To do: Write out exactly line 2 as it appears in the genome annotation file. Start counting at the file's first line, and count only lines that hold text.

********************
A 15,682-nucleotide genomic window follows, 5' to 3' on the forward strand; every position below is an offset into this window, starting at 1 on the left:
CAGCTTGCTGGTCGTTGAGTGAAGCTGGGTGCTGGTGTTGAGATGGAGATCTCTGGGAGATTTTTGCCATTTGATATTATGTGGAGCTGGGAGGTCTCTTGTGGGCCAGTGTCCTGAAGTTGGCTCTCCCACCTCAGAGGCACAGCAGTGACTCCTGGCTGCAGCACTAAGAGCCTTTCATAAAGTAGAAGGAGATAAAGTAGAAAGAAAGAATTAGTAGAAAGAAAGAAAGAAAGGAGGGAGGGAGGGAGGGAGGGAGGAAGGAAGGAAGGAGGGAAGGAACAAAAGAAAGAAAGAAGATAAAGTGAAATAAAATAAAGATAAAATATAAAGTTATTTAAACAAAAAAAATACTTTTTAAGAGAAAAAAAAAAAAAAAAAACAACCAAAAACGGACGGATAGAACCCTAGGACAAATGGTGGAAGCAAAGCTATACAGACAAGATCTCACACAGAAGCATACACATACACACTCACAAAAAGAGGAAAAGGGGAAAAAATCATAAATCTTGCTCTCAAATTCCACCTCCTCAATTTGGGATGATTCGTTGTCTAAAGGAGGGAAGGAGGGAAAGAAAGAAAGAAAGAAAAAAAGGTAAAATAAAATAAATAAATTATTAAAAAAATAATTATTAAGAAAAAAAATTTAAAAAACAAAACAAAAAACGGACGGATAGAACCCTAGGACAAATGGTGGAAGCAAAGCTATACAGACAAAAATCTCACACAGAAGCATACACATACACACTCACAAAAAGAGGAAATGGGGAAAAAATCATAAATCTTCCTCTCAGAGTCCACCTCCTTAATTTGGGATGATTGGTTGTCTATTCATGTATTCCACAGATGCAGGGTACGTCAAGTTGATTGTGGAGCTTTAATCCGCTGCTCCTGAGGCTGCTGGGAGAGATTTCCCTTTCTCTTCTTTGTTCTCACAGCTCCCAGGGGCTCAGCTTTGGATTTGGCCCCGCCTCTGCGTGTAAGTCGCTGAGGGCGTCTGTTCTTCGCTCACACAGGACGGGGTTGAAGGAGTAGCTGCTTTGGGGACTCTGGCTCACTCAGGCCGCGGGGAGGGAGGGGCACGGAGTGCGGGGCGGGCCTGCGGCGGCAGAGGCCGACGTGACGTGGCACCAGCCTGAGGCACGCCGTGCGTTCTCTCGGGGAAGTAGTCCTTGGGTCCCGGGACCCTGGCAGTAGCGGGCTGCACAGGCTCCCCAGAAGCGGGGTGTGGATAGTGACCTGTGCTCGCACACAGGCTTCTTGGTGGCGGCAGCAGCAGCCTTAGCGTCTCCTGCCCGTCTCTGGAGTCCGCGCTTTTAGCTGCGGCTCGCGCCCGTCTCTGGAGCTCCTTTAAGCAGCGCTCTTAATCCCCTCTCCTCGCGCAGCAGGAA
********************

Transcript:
CAGCTTGCTGGTCGTTGAGTGAAGCTGGGTGCTGGTGTTGAGATGGAGATCTCTGGGAGATTTTTGCCATTTGATATTATGTGGAGCTGGGAGGTCTCTTGTGGGCCAGTGTCCTGAAGTTGGCTCTCCCACCTCAGAGGCACAGCAGTGACTCCTGGCTGCAGCACTAAGAGCCTTTCATAAAGTAGAAGGAGATAAAGTAGAAAGAAAGAATTAGTAGAAAGAAAGAAAGAAAGGAGGGAGGGAGGGAGGGAGGGAGGAAGGAAGGAAGGAGGGAAGGAACAAAAGAAAGAAAGAAGATAAAGTGAAATAAAATAAAGATAAAATATAAAGTTATTTAAACAAAAAAAATACTTTTTAAGAGAAAAAAAAAAAAAAAAAACAACCAAAAACGGACGGATAGAACCCTAGGACAAATGGTGGAAGCAAAGCTATACAGACAAGATCTCACACAGAAGCATACACATACACACTCACAAAAAGAGGAAAAGGGGAAAAAATCATAAATCTTGCTCTCAAATTCCACCTCCTCAATTTGGGATGATTCGTTGTCTAAAGGAGGGAAGGAGGGAAAGAAAGAAAGAAAGAAAAAAAGGTAAAATAAAATAAATAAATTATTAAAAAAATAATTATTAAGAAAAAAAATTTAAAAAACAAAACAAAAAACGGACGGATAGAACCCTAGGACAAATGGTGGAAGCAAAGCTATACAGACAAAAATCTCACACAGAAGCATACACATACACACTCACAAAAAGAGGAAATGGGGAAAAAATCATAAATCTTCCTCTCAGAGTCCACCTCCTTAATTTGGGATGATTGGTTGTCTATTCATGTATTCCACAGATGCAGGGTACGTCAAGTTGATTGTGGAGCTTTAATCCGCTGCTCCTGAGGCTGCTGGGAGAGATTTCCCTTTCTCTTCTTTGTTCTCACAGCTCCCAGGGGCTCAGCTTTGGATTTGGCCCCGCCTCTGCGTGTAAGTCGCTGAGGGCGTCTGTTCTTCGCTCACACAGGACGGGGTTGAAGGAGTAGCTGCTTTGGGGACTCTGGCTCACTCAGGCCGCGGGGAGGGAGGGGCACGGAGTGCGGGGCGGGCCTGCGGCGGCAGAGGCCGACGTGACGTGGCACCAGCCTGAGGCACGCCGTGCGTTCTCTCGGGGAAGTAGTCCTTGGGTCCCGGGACCCTGGCAGTAGCGGGCTGCACAGGCTCCCCAGAAGCGGGGTGTGGATAGTGACCTGTGCTCGCACACAGGCTTCTTGGTGGCGGCAGCAGCAGCCTTAGCGTCTCCTGCCCGTCTCTGGAGTCCGCGCTTTTAGCTGCGGCTCGCGCCCGTCTCTGGAGCTCCTTTAAGCAGCGCTCTTAATCCCCTCTCCTCGCGCAGCAGGAA